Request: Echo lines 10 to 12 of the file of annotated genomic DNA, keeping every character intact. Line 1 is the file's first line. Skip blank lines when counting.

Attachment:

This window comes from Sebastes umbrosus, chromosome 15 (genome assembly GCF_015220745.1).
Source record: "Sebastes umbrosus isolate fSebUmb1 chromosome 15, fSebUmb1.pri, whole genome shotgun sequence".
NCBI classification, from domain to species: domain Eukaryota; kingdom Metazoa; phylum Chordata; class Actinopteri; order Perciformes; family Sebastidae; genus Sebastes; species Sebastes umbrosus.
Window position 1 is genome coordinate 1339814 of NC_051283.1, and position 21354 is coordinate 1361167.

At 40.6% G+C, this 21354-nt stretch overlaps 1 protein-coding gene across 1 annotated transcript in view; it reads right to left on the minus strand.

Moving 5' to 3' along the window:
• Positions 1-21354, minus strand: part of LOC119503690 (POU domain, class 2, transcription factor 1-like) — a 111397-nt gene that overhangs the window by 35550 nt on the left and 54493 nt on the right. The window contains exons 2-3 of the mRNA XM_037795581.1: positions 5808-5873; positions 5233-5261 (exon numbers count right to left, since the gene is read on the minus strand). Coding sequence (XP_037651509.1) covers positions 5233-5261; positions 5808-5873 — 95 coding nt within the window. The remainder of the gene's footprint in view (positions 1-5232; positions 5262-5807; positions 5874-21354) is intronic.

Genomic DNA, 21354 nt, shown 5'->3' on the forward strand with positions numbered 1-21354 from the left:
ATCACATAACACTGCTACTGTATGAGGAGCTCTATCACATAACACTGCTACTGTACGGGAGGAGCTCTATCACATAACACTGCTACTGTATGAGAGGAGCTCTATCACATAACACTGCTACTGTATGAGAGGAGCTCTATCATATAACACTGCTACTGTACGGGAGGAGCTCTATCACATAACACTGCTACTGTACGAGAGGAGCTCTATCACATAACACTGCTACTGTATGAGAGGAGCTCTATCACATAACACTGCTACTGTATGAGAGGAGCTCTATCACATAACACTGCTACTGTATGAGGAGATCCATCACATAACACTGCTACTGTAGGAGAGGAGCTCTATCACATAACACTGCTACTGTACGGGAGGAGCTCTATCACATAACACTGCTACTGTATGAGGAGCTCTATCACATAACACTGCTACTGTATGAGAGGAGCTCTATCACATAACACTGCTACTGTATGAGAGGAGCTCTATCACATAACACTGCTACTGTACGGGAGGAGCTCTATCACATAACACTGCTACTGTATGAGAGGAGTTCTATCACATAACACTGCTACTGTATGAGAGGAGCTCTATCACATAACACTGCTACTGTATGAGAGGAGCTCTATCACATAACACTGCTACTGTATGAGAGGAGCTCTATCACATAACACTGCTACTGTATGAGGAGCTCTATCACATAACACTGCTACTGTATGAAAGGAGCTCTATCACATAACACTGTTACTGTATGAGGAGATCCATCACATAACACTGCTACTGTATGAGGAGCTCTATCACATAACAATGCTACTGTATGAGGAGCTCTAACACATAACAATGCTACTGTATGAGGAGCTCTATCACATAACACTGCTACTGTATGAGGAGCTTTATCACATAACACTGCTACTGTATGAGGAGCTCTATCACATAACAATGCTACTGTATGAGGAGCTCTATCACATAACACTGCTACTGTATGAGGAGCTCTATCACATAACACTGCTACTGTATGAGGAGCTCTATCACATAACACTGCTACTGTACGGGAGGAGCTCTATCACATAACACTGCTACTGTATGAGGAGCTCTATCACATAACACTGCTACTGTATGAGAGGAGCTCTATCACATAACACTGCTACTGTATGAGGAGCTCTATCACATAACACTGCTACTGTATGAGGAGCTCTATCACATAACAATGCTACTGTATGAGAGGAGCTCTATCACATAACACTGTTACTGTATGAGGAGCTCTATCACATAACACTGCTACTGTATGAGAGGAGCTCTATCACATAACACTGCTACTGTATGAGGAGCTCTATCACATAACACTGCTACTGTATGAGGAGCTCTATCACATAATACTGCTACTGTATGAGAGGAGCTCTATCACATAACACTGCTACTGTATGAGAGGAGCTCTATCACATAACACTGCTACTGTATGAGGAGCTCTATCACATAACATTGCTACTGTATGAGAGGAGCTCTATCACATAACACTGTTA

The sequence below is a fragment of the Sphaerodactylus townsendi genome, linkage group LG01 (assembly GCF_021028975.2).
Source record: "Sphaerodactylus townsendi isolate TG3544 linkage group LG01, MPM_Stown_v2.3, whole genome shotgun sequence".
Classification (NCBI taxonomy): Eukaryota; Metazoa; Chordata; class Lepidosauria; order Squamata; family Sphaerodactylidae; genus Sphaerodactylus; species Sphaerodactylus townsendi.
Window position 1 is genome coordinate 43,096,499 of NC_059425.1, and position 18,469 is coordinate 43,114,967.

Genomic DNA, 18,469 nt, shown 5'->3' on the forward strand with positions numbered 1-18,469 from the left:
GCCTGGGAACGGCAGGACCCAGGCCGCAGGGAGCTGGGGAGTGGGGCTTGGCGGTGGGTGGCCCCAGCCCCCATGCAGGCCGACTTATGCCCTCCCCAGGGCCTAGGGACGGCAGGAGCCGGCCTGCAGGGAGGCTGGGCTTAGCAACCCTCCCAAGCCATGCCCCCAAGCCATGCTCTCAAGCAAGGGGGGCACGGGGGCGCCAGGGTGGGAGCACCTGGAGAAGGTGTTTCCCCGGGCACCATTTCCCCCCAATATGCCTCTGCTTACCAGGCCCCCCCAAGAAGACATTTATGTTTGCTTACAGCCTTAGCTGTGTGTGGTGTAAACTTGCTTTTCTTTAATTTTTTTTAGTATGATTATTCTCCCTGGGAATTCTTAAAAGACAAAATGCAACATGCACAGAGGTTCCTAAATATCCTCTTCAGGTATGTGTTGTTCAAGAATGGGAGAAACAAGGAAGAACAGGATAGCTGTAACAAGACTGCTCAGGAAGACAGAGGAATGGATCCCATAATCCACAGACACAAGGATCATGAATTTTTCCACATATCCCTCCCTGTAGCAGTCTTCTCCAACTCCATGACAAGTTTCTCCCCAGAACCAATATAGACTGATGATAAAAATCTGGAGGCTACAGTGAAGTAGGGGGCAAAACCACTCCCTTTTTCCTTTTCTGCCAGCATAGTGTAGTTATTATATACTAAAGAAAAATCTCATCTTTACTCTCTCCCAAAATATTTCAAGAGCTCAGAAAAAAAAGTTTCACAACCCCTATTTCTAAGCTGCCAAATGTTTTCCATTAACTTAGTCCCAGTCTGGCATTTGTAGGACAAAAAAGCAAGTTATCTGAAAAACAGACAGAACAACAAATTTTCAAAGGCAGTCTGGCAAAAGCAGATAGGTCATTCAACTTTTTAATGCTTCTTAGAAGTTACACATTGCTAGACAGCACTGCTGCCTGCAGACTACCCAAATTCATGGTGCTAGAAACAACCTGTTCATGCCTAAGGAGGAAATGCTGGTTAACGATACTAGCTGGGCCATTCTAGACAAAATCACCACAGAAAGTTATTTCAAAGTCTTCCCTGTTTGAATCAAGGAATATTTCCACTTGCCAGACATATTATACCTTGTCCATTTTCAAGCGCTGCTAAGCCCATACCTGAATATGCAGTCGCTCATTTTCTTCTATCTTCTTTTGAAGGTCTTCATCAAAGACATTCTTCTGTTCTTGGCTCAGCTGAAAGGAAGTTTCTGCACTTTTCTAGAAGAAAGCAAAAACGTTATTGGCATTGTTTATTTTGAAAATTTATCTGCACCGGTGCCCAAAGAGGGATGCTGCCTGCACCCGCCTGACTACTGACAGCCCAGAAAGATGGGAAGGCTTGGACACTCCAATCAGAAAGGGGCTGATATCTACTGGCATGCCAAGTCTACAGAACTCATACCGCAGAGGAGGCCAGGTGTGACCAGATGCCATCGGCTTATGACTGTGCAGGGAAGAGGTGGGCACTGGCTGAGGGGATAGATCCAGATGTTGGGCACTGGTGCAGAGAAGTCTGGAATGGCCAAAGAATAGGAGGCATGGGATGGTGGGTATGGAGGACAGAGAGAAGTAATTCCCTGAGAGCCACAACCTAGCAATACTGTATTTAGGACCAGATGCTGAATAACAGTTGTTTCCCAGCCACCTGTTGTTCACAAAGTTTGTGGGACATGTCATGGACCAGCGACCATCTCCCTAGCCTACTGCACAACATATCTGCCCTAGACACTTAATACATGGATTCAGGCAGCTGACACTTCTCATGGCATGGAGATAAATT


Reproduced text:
The sequence below is a fragment of the Sphaerodactylus townsendi genome, linkage group LG01 (assembly GCF_021028975.2).
Source record: "Sphaerodactylus townsendi isolate TG3544 linkage group LG01, MPM_Stown_v2.3, whole genome shotgun sequence".
Classification (NCBI taxonomy): Eukaryota; Metazoa; Chordata; class Lepidosauria; order Squamata; family Sphaerodactylidae; genus Sphaerodactylus; species Sphaerodactylus townsendi.